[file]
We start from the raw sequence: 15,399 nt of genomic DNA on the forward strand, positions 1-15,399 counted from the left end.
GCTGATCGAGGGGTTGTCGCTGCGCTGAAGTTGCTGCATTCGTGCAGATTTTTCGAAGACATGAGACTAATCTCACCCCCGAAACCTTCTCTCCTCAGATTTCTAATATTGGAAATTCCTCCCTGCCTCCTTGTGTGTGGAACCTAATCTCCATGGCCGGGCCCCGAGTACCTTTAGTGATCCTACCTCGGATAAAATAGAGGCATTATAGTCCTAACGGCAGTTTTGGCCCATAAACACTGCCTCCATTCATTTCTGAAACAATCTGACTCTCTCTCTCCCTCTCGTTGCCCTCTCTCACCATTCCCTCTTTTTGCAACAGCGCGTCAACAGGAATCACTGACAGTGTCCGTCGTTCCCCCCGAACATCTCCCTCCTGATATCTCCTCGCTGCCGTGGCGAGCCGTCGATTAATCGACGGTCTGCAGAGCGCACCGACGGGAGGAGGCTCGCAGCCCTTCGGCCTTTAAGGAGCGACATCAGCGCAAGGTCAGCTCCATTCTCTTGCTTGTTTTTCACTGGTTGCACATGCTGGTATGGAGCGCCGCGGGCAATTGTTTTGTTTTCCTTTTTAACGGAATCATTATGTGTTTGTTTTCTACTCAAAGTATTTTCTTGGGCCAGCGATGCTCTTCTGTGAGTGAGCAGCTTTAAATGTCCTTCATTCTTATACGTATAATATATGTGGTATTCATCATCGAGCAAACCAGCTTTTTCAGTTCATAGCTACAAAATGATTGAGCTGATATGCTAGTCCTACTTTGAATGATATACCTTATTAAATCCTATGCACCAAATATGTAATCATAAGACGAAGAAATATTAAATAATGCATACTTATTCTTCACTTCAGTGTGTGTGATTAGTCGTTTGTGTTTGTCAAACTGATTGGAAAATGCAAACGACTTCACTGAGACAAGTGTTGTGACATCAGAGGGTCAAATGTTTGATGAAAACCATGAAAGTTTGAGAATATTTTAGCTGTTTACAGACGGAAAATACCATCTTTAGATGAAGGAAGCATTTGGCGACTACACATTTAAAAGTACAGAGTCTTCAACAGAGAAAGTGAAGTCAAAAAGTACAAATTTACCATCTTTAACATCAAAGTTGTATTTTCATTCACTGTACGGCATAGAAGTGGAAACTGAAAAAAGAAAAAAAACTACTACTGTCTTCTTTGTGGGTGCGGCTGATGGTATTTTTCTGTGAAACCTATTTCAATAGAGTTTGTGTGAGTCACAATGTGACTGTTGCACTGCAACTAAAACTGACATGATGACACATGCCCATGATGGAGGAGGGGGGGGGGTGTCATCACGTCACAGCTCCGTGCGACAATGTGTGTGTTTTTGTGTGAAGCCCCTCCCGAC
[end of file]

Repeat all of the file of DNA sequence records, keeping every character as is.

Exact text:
We start from the raw sequence: 15,399 nt of genomic DNA on the forward strand, positions 1-15,399 counted from the left end.
GCTGATCGAGGGGTTGTCGCTGCGCTGAAGTTGCTGCATTCGTGCAGATTTTTCGAAGACATGAGACTAATCTCACCCCCGAAACCTTCTCTCCTCAGATTTCTAATATTGGAAATTCCTCCCTGCCTCCTTGTGTGTGGAACCTAATCTCCATGGCCGGGCCCCGAGTACCTTTAGTGATCCTACCTCGGATAAAATAGAGGCATTATAGTCCTAACGGCAGTTTTGGCCCATAAACACTGCCTCCATTCATTTCTGAAACAATCTGACTCTCTCTCTCCCTCTCGTTGCCCTCTCTCACCATTCCCTCTTTTTGCAACAGCGCGTCAACAGGAATCACTGACAGTGTCCGTCGTTCCCCCCGAACATCTCCCTCCTGATATCTCCTCGCTGCCGTGGCGAGCCGTCGATTAATCGACGGTCTGCAGAGCGCACCGACGGGAGGAGGCTCGCAGCCCTTCGGCCTTTAAGGAGCGACATCAGCGCAAGGTCAGCTCCATTCTCTTGCTTGTTTTTCACTGGTTGCACATGCTGGTATGGAGCGCCGCGGGCAATTGTTTTGTTTTCCTTTTTAACGGAATCATTATGTGTTTGTTTTCTACTCAAAGTATTTTCTTGGGCCAGCGATGCTCTTCTGTGAGTGAGCAGCTTTAAATGTCCTTCATTCTTATACGTATAATATATGTGGTATTCATCATCGAGCAAACCAGCTTTTTCAGTTCATAGCTACAAAATGATTGAGCTGATATGCTAGTCCTACTTTGAATGATATACCTTATTAAATCCTATGCACCAAATATGTAATCATAAGACGAAGAAATATTAAATAATGCATACTTATTCTTCACTTCAGTGTGTGTGATTAGTCGTTTGTGTTTGTCAAACTGATTGGAAAATGCAAACGACTTCACTGAGACAAGTGTTGTGACATCAGAGGGTCAAATGTTTGATGAAAACCATGAAAGTTTGAGAATATTTTAGCTGTTTACAGACGGAAAATACCATCTTTAGATGAAGGAAGCATTTGGCGACTACACATTTAAAAGTACAGAGTCTTCAACAGAGAAAGTGAAGTCAAAAAGTACAAATTTACCATCTTTAACATCAAAGTTGTATTTTCATTCACTGTACGGCATAGAAGTGGAAACTGAAAAAAGAAAAAAAACTACTACTGTCTTCTTTGTGGGTGCGGCTGATGGTATTTTTCTGTGAAACCTATTTCAATAGAGTTTGTGTGAGTCACAATGTGACTGTTGCACTGCAACTAAAACTGACATGATGACACATGCCCATGATGGAGGAGGGGGGGGGGTGTCATCACGTCACAGCTCCGTGCGACAATGTGTGTGTTTTTGTGTGAAGCCCCTCCCGAC